My love of westerns typically goes down two paths; toward John Wayne movies and spaghetti westerns. The gap then in a genre that I proudly call my favorite? The 1950s, a hit or miss decade for westerns. When they’re good though, they’re real good. It’s been years since I watched today’s entry, a genuine classic from 1957, 3:10 to Yuma.
In the Arizona territory in the 1880s, Dan Evans (Van Heflin) and Ben Wade (Glenn Ford) are two very different men who find themselves on a similar path. Evans is a small rancher who could potentially lose his ranch during a drought. Wade is an infamous outlaw at the head of a gang known throughout the territory. Wade has pushed his luck though and has been captured in the town of Bisbee. The problem? No one wants to risk their life to transport Wade to prison and risk incurring the wrath of the outlaw’s gang. Desperately needing money, Evans takes on the task for $200 upon delivery. Can the rancher pull it off and get Wade to prison? Will the gang get to him first? A train awaits in Contention where all roads converge.
What an excellent movie. From director Delmer Daves and based off a short story from Elmore Leonard, ‘3:10’ is a gem. Filmed in black and white and clocking in at just 92 minutes, this is an adult western. There is little to no gunplay other than a few shots here and there. Instead, this is a western about mood, intensity and a story that is always moving but almost in a lyrical way and never in a rush. Helping drive the story along is a very solid score from George Duning and a memorable theme — listen HERE — that you’ll be humming along with for days. A whole bunch of positives going on.
So little gunplay and a story built on dialogue and…yeah, just dialogue and intensity. That movie better have some damn good performances, and ‘3:10’ has two great performances to lead the way. Heflin and Ford are two of the more underrated actors of their era, and both deliver one of their career-best parts. I don’t know if Ford has ever been better. An actor who typically played a stout, resolute good guy looks to be having a ball playing the bad guy. He’s vicious, bottom-line, highly intelligent and manipulative. The most impressive thing is that this isn’t a ‘hey, look at me!’ performance. Ford is subtle and underplays the part and steals the movie in the process.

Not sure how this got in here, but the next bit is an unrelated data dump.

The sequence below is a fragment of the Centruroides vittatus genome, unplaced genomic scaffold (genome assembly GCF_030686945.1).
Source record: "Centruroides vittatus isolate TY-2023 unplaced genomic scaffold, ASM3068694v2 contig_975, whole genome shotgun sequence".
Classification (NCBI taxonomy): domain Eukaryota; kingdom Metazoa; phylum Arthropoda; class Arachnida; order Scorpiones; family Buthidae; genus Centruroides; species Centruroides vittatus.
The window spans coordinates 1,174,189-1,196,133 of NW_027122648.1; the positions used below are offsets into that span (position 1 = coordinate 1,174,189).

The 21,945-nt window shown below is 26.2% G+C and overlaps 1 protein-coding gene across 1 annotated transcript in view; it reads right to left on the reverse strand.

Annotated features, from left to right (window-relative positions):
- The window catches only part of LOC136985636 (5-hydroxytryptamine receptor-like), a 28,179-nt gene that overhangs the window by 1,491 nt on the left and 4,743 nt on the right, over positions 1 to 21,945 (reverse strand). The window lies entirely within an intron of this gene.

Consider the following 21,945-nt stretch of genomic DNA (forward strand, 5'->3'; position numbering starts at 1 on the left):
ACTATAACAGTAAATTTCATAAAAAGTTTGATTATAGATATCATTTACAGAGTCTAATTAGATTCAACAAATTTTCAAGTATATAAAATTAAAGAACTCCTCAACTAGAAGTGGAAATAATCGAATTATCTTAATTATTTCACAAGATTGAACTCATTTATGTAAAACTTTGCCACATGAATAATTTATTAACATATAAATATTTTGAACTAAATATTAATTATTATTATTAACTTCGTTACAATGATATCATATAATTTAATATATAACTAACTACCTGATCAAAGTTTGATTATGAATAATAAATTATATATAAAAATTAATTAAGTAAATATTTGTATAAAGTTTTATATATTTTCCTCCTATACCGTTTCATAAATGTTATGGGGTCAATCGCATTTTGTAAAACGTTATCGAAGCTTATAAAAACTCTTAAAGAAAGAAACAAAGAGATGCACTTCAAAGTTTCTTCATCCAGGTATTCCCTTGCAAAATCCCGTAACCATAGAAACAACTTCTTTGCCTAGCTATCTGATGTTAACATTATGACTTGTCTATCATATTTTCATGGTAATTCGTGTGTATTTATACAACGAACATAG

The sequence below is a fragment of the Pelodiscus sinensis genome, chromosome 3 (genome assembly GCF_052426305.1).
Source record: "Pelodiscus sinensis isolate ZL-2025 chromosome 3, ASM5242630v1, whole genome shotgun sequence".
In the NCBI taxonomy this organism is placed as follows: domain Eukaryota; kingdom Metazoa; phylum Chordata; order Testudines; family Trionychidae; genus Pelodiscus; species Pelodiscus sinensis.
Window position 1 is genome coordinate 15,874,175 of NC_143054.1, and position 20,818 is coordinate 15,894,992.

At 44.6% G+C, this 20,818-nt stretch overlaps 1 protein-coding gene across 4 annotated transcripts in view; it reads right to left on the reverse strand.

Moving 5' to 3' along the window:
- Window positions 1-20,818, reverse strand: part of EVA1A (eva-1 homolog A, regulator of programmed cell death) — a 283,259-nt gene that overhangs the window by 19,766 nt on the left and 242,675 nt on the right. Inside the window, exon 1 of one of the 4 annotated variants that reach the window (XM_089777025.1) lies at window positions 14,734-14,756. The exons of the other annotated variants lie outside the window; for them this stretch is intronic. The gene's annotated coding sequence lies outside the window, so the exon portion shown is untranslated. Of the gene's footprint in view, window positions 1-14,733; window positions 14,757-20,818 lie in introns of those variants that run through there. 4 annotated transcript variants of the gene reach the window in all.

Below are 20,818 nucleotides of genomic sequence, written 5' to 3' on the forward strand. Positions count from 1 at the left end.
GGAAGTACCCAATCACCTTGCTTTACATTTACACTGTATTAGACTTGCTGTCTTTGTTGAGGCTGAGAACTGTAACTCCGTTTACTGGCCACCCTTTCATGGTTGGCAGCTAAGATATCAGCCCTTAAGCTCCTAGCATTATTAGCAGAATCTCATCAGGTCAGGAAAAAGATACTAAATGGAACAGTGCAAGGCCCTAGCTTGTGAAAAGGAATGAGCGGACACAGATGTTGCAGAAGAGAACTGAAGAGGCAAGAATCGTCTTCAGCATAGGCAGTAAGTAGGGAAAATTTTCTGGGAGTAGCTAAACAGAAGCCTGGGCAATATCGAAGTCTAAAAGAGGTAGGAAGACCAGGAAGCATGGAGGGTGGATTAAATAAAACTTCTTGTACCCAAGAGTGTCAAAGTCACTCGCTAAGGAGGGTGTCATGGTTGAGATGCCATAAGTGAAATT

Heflin is equally as good as the other side of the coin, the rancher who’s always done things the right way, how he’s supposed to…and what has it gotten him? A struggling ranch he may lose, putting his wife and two sons out in the process. In Wade, he sees multiple opportunities for some much-needed $, some more legit and some illegal. It is a great part as you see Ford’s manipulation makes its impact as Heflin’s Evans starts to question what exactly he should do. Should he do the right thing? There is a straightforward elegance to this relationship, to the story and the execution.This movie succeeds. The last 45 minutes are mostly 2 men talking — an epic cat-and-mouse game — in a hotel room, and it works in effortless fashion.
Not a huge supporting cast on display here, but it’s a good cast. Felicia Farr plays Emmy, a saloon girl who Wade meets and may know from his past. Kinda risque stuff as we see them interact too, especially for a 1957 western (but it is fairly subtle). Leora Dana is solid as Dan’s wife who is a worrier but most of all, purely loves her husband. Robert Emhardt plays Butterfield, the owner of the oft-robbed stage line, while Henry Jones plays Alex Potter, the town drunk who steps up when needed. And last but not least, Richard Jaeckel is memorable in an underused part as Charlie Prince, Wade’s loyal right-hand man and a bit of an unhinged gunslinger.
A lot of fun to catch up with his 1957 western. Not always mentioned as an all-time classic, but it deserves its reputation. It’s so good at building tension and mood and intensity that ‘3:10’ is a movie that is actually nerve-wracking and uncomfortable to watch at times. Ford and Heflin carry the load with a strong supporting cast chipping in. The finale? Light on gunplay but high on intensity with a chase — not a gunfight — wrapping things up. Highly recommended. Also worth watching, the 2007 remake starring Christian Bale as Evans, Russell Crowe as Wade and Ben Foster as Charlie.
3:10 to Yuma (1957): *** 1/2 /****